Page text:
Reaching Beyond the Possible

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Michael CecilBy Michael Cecil

My career in radiology began in the Air Force in 1987. It has been an exciting and challenging journey that has included every aspect of our field, from a deployment during Desert Storm, to years in applications, to my current role as director of advanced imaging at Virginia Mason Medical Center in Seattle. I currently oversee the MRI, CT, NM, and PET sections of radiology and develop current and future leaders.

When I applied for AHRA’s Partners in Learning program, I had hoped to learn how others have led change for future survival, including cross coverage in multiple modalities; challenging staff to keep open minds and look for ways to change and improve; and creating tools to guide staffing decisions. My ultimate goal every day is to help my teams become more efficient by focusing on having the right work done by the right person at the right time and eliminating waste in the workplace. Change is difficult, and overcoming the muscle memory caused by always doing the same thing can be nearly impossible. Speaking with leaders who are on the same journey gives me tools and ideas to move forward.

Over the years I have spent a lot of time developing dashboards and other analysis tools in my current role, but they always fell a bit short of my expectations. As I read over the potential Partners in Learning host sites, selecting one was easy. The description of Robert Wood Johnson’s site discussed their journey to a paperless workplace and their utilization of current technology to improve workflow.

During my visit I met with team members from all of their modalities and from different leadership levels, from leads to the chief administrative officer. We had great discussions on every aspect of their department’s journey and had opportunities to compare notes on different topics. The best part of the experience was the realization that we are not alone in our struggles or on our journey. Even though our organizations are on opposite coasts, we have very similar problems.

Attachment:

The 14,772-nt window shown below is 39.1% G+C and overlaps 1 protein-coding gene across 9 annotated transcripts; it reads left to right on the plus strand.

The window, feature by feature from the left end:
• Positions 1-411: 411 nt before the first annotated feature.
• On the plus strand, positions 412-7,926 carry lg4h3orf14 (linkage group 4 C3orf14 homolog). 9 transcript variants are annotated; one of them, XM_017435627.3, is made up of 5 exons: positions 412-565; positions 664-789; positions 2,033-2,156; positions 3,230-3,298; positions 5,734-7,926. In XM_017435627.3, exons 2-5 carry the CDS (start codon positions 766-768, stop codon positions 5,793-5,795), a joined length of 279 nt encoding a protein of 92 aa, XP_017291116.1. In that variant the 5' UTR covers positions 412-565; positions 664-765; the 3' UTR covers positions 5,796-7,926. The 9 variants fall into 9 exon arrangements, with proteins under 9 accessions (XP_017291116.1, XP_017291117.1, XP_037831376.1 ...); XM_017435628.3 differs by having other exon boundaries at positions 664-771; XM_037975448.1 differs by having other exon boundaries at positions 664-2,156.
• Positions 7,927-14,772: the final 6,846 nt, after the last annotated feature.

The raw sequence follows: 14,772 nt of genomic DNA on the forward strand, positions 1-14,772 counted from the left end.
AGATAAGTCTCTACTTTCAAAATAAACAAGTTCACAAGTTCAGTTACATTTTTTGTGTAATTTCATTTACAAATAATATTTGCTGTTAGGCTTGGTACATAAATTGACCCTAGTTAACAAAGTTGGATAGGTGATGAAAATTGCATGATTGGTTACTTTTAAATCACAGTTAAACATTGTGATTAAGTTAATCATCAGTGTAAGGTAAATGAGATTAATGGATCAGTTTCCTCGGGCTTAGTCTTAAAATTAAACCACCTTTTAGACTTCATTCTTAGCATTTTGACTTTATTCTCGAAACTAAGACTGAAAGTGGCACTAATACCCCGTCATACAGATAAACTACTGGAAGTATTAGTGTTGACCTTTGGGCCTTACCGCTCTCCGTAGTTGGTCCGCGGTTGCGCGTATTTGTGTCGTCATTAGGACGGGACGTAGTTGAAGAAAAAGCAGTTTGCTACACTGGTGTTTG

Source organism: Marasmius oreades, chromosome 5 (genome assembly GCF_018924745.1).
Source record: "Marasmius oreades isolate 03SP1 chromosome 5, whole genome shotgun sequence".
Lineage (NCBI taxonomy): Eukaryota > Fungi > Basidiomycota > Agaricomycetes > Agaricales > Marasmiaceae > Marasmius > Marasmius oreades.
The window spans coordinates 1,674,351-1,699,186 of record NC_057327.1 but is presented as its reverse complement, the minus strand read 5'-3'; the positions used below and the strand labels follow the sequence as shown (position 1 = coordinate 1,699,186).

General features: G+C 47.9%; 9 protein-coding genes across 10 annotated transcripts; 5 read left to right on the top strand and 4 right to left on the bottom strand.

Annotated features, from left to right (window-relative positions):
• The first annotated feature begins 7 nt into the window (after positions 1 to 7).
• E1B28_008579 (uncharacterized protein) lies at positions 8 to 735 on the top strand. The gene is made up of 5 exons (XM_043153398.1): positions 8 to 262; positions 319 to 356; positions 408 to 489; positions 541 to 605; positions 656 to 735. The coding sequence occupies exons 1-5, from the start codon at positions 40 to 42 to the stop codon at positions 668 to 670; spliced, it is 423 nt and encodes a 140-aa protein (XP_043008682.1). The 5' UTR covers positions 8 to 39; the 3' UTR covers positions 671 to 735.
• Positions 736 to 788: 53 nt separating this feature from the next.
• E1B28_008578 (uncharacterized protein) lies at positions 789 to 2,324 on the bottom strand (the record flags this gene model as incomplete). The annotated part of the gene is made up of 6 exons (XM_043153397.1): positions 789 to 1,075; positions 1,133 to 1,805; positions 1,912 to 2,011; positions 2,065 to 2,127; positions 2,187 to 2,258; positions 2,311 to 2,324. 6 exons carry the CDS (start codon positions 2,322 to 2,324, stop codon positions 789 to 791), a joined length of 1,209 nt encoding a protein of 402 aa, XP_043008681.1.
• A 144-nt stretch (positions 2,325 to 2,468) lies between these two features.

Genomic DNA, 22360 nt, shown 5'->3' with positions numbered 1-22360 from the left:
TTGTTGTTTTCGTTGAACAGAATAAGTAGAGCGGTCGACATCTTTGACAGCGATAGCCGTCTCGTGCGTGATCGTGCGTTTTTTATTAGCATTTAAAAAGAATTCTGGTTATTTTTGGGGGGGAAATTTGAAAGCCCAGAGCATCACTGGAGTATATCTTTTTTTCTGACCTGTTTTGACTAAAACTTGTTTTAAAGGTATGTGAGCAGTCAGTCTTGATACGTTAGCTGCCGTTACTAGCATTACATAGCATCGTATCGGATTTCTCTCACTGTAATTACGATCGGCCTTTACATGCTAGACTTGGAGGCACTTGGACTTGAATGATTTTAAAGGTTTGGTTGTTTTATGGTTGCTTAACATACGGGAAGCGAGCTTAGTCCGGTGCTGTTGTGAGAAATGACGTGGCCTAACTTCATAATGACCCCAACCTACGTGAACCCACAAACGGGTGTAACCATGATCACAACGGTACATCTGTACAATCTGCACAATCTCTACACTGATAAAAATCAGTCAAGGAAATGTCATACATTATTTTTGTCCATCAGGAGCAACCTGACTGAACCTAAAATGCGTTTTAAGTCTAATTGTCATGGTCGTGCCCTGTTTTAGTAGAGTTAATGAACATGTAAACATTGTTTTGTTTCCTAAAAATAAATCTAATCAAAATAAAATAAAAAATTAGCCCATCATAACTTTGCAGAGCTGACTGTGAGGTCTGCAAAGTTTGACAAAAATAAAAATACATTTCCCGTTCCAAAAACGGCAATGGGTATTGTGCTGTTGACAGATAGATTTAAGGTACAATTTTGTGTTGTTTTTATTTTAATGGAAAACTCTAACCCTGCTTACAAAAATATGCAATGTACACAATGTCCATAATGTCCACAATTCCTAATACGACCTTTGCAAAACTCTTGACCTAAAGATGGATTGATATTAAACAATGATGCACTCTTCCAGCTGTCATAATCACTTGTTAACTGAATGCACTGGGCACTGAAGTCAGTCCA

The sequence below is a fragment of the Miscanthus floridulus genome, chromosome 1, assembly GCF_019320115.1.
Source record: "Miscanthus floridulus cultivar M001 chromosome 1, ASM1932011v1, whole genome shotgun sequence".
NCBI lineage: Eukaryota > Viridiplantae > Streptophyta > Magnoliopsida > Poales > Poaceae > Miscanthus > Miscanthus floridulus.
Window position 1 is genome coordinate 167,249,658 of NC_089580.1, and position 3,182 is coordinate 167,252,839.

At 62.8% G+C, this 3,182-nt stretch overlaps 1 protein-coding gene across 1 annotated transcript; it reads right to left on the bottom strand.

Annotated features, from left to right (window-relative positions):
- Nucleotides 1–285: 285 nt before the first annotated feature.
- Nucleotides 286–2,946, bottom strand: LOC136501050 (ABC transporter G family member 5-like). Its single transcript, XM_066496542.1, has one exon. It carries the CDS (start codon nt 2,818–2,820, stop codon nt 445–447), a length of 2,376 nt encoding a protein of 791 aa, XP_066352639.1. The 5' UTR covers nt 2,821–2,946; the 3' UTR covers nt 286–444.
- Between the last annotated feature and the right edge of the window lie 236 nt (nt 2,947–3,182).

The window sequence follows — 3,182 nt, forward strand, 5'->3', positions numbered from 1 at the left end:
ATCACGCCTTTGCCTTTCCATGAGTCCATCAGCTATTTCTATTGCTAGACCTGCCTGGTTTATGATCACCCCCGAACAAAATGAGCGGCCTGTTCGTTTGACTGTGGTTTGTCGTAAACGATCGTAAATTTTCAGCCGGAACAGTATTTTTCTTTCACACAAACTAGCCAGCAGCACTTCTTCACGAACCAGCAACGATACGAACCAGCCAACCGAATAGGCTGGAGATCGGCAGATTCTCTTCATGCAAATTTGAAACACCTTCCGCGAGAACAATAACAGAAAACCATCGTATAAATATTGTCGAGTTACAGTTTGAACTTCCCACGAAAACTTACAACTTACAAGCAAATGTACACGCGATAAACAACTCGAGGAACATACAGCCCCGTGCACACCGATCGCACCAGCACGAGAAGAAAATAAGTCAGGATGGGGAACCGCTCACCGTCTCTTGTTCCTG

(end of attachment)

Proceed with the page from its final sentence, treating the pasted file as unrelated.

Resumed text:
In my brief visit to Robert Wood Johnson I was able to glean a lot of information. My hope was to come away with tangible steps to improve MRI safety, dashboard data, and patient flow. While I did obtain knowledge in those areas, what I really learned most was just how much I still needed to learn! Since my return from my Partners in Learning visit, I have been challenging myself daily with these questions:

  • I need to reevaluate what the metrics mean. If I am pulling data, why am I pulling it and what story is it telling me and my teams? At RWJ they are tracking order to complete and complete to final, and in MRI they track from arrival to complete and compare it to national trends. How would my teams respond to that?
  • Could my MRI department be more efficient if I only offered sedation with my out of OR anesthesia team?
  • Am I training my successor?
  • Where am I spending my energy, and am I getting any returns on those investments?
  • Do I have the right people doing the right work at the right time? Do I really need to continue to staff a file room if I am a digital department?
  • What support do my radiologists need on a daily basis, and do I have someone already on staff that can help by collocating them in the read rooms?
  • How am I tracking quality defects, and how is it visual to my teams?
  • What does the paper form (order, screening, consent, etc) mean to the radiology staff? What will it take to make it electronic and paperless?
  • How am I preparing today for any future Joint Commission visits?
  • Am I communicating in a way that my team understands, and are they receiving the data they need to succeed?
  • It is easy for me to say that the patient is our top priority, but am I backing that up with actions? How far do my teams have to travel to get a warm blanket for their patient? What other simple actions am I unintentionally blocking?
  • At one of the RWJ facilities their C-Suite staff holds an informal meeting with the team three times a day (once for each shift). Would my teams be willing to volunteer their time to attend an informal meeting with a VP? If I provided lunch, would the staff sit and listen to a radiologist discuss images?

While this was a whirlwind tour, I could have sat and listened to the RWJ teams for days on end and still have more to learn. They display great teamwork with their teams focusing on the whole of the department, not just their sections. Every day they are challenged to think beyond their self-imposed limitations, pushing beyond what they thought was possible. Their leadership and teams are aligned around a common goal, and together they approach the future. I left feeling inspired, focused, and filled with a desire to lift my organization beyond what they feel is possible. As I learned, thanks to the Partners in Learning program, the best way to reach beyond the possible is to reach out together. The momentum of 200 radiology staff headed in the same direction will be impossible to stop! Thank you AHRA and Robert Wood Johnson Hospital.


Michael Cecil is the manager, diagnostic imaging at Virginia Mason Medical Center in Seattle, WA. He can be reached at michael.cecil@vmmc.org.

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